Wisdom of the Crowd

Thread Starter

spinnaker

Joined Oct 29, 2009
7,835
Anyone watching? It is a new show on CBS that is actually pretty good.

The show is about a software millionaire that has a daughter that is murdered. He develops a social networking app to help solve crime. For example they posted a photo of an automobile with no visible license plate but some unique features. People responded and the software analyzed the responses and put a weight on the response most likely to be accurate (probably matching similar responses).

This is sort of the Amber alert we have now but at a whole new level. I got to thinking. With the popularity of social networking, why wouldn't something like this work in real life? With some AI, I don't think it would be all that difficult to analyze responses.

It seems like it would be possible. The question, would you want something like this is it was possible? I do see certain problems in getting the general public involved on crime solving.
 

atferrari

Joined Jan 6, 2004
4,424
Anyone watching? It is a new show on CBS that is actually pretty good.

The show is about a software millionaire that has a daughter that is murdered. He develops a social networking app to help solve crime. For example they posted a photo of an automobile with no visible license plate but some unique features. People responded and the software analyzed the responses and put a weight on the response most likely to be accurate (probably matching similar responses).

This is sort of the Amber alert we have now but at a whole new level. I got to thinking. With the popularity of social networking, why wouldn't something like this work in real life? With some AI, I don't think it would be all that difficult to analyze responses.

It seems like it would be possible. The question, would you want something like this is it was possible? I do see certain problems in getting the general public involved on crime solving.
Well, Akinator keeps surprising people and it is not precissely new in terms of computing apps.
 

GopherT

Joined Nov 23, 2012
8,012
Anyone watching? It is a new show on CBS that is actually pretty good.

The show is about a software millionaire that has a daughter that is murdered. He develops a social networking app to help solve crime. For example they posted a photo of an automobile with no visible license plate but some unique features. People responded and the software analyzed the responses and put a weight on the response most likely to be accurate (probably matching similar responses).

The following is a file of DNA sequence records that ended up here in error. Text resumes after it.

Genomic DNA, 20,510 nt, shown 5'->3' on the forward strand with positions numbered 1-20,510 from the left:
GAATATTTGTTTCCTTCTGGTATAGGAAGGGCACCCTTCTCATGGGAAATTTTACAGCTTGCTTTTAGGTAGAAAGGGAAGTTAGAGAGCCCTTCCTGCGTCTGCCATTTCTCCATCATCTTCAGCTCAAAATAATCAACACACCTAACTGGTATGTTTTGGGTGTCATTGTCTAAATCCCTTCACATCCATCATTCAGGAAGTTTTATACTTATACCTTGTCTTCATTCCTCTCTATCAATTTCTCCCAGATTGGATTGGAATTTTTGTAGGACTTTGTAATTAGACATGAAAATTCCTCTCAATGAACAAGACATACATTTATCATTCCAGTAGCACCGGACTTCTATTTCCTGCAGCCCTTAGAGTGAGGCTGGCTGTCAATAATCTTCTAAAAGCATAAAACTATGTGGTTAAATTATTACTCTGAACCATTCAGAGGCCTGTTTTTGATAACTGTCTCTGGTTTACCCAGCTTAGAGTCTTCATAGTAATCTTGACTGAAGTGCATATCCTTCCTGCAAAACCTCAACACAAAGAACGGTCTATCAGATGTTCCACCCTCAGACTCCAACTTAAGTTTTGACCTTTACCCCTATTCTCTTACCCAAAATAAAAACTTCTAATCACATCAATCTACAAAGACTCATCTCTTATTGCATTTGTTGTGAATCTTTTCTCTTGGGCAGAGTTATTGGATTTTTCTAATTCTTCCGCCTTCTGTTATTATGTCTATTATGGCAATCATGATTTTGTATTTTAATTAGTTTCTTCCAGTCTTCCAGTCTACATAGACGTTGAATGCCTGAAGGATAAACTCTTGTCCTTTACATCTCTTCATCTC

This is sort of the Amber alert we have now but at a whole new level. I got to thinking. With the popularity of social networking, why wouldn't something like this work in real life? With some AI, I don't think it would be all that difficult to analyze responses.

It seems like it would be possible. The question, would you want something like this is it was possible? I do see certain problems in getting the general public involved on crime solving.
Anyone watching? It is a new show on CBS that is actually pretty good.

The show is about a software millionaire that has a daughter that is murdered. He develops a social networking app to help solve crime. For example they posted a photo of an automobile with no visible license plate but some unique features. People responded and the software analyzed the responses and put a weight on the response most likely to be accurate (probably matching similar responses).

This is sort of the Amber alert we have now but at a whole new level. I got to thinking. With the popularity of social networking, why wouldn't something like this work in real life? With some AI, I don't think it would be all that difficult to analyze responses.

It seems like it would be possible. The question, would you want something like this is it was possible? I do see certain problems in getting the general public involved on crime solving.

I could see the whole crowd-sourced crime fighting effort eventually circling the drain like the game show “Common Knowledge” (rules are explained with 4 minutes remaining in the SNL skit...

http://www.nbc.com/saturday-night-live/video/common-knowledge/n9612?snl=1

.
 

Thread Starter

spinnaker

Joined Oct 29, 2009
7,835
I see good and bad. The show is accentuating the best of humanity.

Or the worst. There is one scene where a Muslim man is beat up simply because he was a person of interest in the case. People assumed he was the murder. The team that ran the social networking site blamed that on a hack of their site. I did not quite follow how him getting beat up had to do with the man getting beat up. May have had something to do with how the photo was reqaleased.
 

Thread Starter

spinnaker

Joined Oct 29, 2009
7,835
I could see the whole crowd-sourced crime fighting effort eventually circling the drain like the game show “Common Knowledge” (rules are explained with 4 minutes remaining in the SNL skit...

http://www.nbc.com/saturday-night-live/video/common-knowledge/n9612?snl=1

.

They were basically doing that in the show. They spotted the real murderer and basically encircled him even though they were warned to stay away. If a somewhat true portrayal of what would happen in real life, it would be kind of frightening to see large groups act that way.
 

GopherT

Joined Nov 23, 2012
8,012
They were basically doing that in the show. They spotted the real murderer and basically encircled him even though they were warned to stay away. If a somewhat true portrayal of what would happen in real life, it would be kind of frightening to see large groups act that way.
I think the first crowd-sourced crime fighting was done in Salem, MA about 300 years ago.
 
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